• The mine appears to be functioning well and is on track to produce 3.8 million ounces of silver in 2007.

Morococha, Peru

  • Produced nearly 639,000 ounces of silver at a cash cost of negative $4.20 per ounce (remember, the sale of byproducts reduces the cash costs);
  • High zinc byproducts and high zinc prices helped to reduce cash costs;
  • Silver production was lower than a year ago because the ore contains less silver; however, the silver production was higher than forecasted and 2007 production is forecasted to be 2.67 million ounces;
  • Overall, the mine is performing well.

Huaron, Peru

  • Largest silver producer;
  • Produced 927,000 during Q1 at significantly less costs of only $1.99, down 46% from one year ago;
  • Silver production was lower than a year ago because the ore contains less silver; however, the silver production was higher than forecasted and 2007 production is forecasted to be 2.67 million ounces;
  • On target to achieve 3.8 million ounces in 2007.

Quiruvilca, Peru

  • As expected, lower Q1 production because of lower grade ore;
  • 404,000 ounces at a cash cost $2.33 per ounce;
  • A development project is underway that will lead to higher grade ore bodies;
  • Although a bit behind target now, company expects to be on target by year-end.

San Vicente, Bolivia

  • Company's share of the mine's production was about 136,500 ounces at a cash cost of $3.16 per ounce;
  • This mine has high grade silver and zinc ore;
  • The prize will be expanding the mining and milling capacity;
  • There is potential for significant growth in this mine that has not been captured in long term forecasts.

Manantial Espejo, Argentina

  • At the end of March, the project is 25% complete;
  • Capital costs have increased to $170 million, which includes $21 million in refundable VAT;
  • The mine should start producing next year with an average of 4.2 million ounces per year and cash cost of less than $1 per ounce;
  • Stay tuned.

Exploration Plans

  • The company is engaged in more greenfield exploration at Morococha for a cost of $2.8 million;
  • More activity is taking place at Huaron and La Colorada as well;
  • Greenfield activity is focused on Mexico, Peru, Ecuador and Argentina where the company already has several prospects;
  • Total greenfield exploration costs are expected to be about $6.5 for 2007.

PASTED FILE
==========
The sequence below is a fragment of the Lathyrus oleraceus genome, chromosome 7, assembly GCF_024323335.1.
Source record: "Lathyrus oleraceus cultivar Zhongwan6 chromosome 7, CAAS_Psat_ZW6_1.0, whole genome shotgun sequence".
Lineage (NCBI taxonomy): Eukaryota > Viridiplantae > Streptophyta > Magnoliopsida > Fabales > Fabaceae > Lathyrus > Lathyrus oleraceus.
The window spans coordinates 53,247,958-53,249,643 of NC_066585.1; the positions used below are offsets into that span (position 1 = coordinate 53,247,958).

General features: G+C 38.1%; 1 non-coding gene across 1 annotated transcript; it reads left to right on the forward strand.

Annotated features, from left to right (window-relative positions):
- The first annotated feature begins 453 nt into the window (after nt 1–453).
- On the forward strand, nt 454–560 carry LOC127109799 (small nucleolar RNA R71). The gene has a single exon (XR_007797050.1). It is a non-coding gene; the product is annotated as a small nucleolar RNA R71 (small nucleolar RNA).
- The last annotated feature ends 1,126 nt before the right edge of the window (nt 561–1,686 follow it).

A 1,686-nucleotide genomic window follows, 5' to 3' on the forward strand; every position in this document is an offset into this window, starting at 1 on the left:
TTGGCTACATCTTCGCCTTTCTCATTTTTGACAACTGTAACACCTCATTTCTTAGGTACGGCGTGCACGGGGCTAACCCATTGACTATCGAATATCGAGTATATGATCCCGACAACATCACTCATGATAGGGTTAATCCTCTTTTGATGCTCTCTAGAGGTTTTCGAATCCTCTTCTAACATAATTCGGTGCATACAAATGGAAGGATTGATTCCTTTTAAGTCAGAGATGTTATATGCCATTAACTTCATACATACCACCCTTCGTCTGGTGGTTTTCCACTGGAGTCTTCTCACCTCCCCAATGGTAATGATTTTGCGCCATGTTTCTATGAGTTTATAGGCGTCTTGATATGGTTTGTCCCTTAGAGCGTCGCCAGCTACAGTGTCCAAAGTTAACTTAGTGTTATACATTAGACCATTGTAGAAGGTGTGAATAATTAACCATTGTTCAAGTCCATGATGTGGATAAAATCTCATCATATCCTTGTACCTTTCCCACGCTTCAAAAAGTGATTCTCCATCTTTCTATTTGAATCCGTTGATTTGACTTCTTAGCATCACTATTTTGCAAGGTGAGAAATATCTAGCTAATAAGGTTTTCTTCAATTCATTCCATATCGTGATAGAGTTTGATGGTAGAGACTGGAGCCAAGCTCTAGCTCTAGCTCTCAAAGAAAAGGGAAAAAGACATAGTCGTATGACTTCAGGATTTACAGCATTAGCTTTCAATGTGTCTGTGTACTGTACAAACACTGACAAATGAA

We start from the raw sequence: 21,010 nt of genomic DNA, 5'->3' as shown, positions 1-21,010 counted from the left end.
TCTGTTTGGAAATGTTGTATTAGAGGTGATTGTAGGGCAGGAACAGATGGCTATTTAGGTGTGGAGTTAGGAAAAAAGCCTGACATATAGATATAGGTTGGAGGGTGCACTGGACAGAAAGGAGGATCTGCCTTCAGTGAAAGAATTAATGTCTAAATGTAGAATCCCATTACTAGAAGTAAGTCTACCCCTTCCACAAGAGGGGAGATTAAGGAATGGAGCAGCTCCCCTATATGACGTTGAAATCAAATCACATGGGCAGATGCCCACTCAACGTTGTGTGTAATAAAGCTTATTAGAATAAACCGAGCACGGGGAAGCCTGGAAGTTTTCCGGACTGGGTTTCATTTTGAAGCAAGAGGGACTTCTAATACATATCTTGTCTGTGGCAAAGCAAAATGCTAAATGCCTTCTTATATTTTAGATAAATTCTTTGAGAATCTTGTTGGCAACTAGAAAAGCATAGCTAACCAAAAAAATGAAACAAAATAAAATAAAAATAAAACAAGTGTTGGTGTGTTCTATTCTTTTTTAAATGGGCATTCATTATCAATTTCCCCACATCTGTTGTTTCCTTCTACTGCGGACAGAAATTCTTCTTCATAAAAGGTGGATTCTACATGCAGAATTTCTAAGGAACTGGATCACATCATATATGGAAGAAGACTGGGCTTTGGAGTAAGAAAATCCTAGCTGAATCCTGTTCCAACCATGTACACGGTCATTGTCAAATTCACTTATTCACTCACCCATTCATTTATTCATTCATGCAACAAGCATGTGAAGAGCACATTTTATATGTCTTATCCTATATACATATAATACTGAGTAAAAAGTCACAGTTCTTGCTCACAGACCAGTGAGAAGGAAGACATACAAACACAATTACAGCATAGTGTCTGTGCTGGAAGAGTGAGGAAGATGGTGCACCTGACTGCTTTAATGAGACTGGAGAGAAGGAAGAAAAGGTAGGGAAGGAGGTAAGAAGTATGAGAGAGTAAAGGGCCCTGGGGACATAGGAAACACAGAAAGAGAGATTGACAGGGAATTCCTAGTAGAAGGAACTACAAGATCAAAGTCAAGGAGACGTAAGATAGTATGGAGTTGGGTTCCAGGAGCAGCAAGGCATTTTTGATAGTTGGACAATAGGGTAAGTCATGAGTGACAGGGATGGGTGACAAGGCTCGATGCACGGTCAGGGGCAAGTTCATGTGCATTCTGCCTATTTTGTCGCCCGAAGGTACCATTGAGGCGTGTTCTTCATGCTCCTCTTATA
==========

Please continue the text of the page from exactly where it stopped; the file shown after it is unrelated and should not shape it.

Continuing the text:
Notable Nuggets From Question And Answer Session

I listened and read the question and answer session, and, for the most part, the questions were not insightful. In my view, there is nothing substantive to glean from the Q & A session.

Company's Q1 2007 Press Release

The company provides a thorough press release covering all the major topics. I skimmed through the 31 pages of text and, after listening and reading the conference call transcripts, I did not discover anything notable that has not been previously discussed.

Overall General Impressions

My impression is that the company was overly hard on itself in its remarks. Unsold concentrate, lower zinc pricing for the first quarter, and a slight delay are all part of operating a mining company. None of the supposed disappointments is a reflection of poor management nor deteriorating fundamentals such as mine geology or lasting mechanical operation problems. Instead, all were transitory in nature and are just part of the game.

The cash costs for the various mines are very low, some even negative, with an overall cash cost of about $3 per ounce. Roughly speaking, for three dollars in increased price of silver, the company earns an additional multiple of net income. The relationship is not completely linear, however. Taxes and profit sharing might not be completely linear. Moreover, Treatment Charges and Refining Charges [TCRC] are not linear. TCRC refers to the costs of the smelters. While there are fixed costs per ton, the contracts also provide for escalators for various metals prices. Thus, increased prices do not lead to a linear relationship in increased profits. That said, with cash costs so low, the company is extremely profitable.

I note in looking at the company stock price chart (Yahoo), that the stock price is off from its recent highs. I suspect that with silver prices [Kitco] now in the low to mid $13 dollar level instead of in the mid $14 level, the stock has come off somewhat. Tuesday, the day of the first quarter earnings release, the company closed at $27.58, down $0.67 from $28.25 for a loss of 2.4%. Wednesday, however, the stock rebounded, along with the rest of the market, up to $28.50.

I am comfortable remaining to be a shareholder. I am still a believer in higher silver prices and I believe the company is well managed and will continue to do well into the future.

Disclosure: I am long Pan American Silver shares.